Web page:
November 22, 2017

Pumpkin Biscuits

I'm hiding from my family while writing this. In the less than 24 hours since I arrived in Atlanta, I've made my dog hate me for petting him too much, my grandma exploded microwave oatmeal while watching Snoop Dogg, and we've had approximately 3 minor Thanksgiving food emergencies. As much as I love Thanksgiving, I'm excited for the stuff that comes after, like leftovers, online shopping, and having my own bathroom again. One of the greatest Thanksgiving mysteries is what to do with all those leftovers since turkey sandwiches can get a bit boring. In my opinion, biscuits make everything better, so of course the best leftovers should be piled on a biscuit sandwich. Now, it needs to retain the Thanksgiving spirit, so I add some leftover pumpkin puree for a gorgeous color and extra pizzaz to dress up those leftovers.

It's hard to improve upon my basic biscuit recipe. My one modification to treat myself is to use lard instead of butter and shortening if I have it, but I figured my family's arteries are already clogged enough this week. These biscuits are the perfect balance of fluffy, buttery, salty, and soft. To achieve that, I blend flour, plenty of baking powder, and salt with ice cold butter (and shortening). I mix it only until the butter is in tiny lumps. I then stir in buttermilk until just combined, gently pat out the dough, and bake until golden and perfect. The buttermilk is non-negotiable for its tang and magical acidic leavening powers; trust me, it's worth buying for this recipe.

To pumpkin-ify these biscuits, I take out some of the buttermilk and replace it with pumpkin puree. Make sure you don't buy the big cans of pumpkin pie filling, since those have spices, sweeteners, and other ingredients you don't need in your biscuits. You still need some buttermilk in there for texture, leavening, and flavor, but you have to have pumpkin in your pumpkin biscuits. I've found that about a 50/50 mix works out just fine. You can serve these plain, alongside your Thanksgiving feast, for breakfast all week, or to make your leftovers on Friday just a little bit better.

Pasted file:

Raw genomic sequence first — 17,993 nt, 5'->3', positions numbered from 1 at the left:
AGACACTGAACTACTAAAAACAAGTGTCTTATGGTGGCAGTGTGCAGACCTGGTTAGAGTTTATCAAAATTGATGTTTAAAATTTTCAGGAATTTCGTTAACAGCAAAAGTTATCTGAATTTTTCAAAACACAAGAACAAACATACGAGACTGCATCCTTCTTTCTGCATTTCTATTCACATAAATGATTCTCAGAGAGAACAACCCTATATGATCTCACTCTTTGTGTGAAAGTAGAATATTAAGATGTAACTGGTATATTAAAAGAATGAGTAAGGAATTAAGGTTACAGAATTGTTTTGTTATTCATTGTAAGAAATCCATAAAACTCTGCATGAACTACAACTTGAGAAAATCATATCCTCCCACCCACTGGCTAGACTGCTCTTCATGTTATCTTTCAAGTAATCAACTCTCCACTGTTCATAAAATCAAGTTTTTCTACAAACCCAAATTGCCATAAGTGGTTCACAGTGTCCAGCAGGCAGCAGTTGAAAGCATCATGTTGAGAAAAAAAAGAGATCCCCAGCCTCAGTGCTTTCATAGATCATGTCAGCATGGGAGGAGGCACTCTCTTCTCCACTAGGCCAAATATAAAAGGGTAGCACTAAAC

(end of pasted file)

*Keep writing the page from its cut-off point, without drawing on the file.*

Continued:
3 1/4 Cups Flour
1 T + 1 tsp Baking Powder
1/2 tsp Salt
4 T Butter, Chilled & Cubed
1 T Butter, Melted
1/4 Cup Shortening, Chilled & Cubed
3/4 Cup Buttermilk
3/4 Cup Pumpkin Puree

Heat oven to 425F. Line a cookie tray with parchment.

Combine the flour, baking powder, and salt. Cut in the chilled butter and shortening. Whisk the buttermilk and pumpkin together, then gently stir into the flour until just combined.

Roll the dough out to a 1” thick slab. Cut into circles and place on the prepared tray. Bake for 10-14 minutes or until golden. Brush with melted butter.

Makes 12

November 15, 2017

Mushroom Dip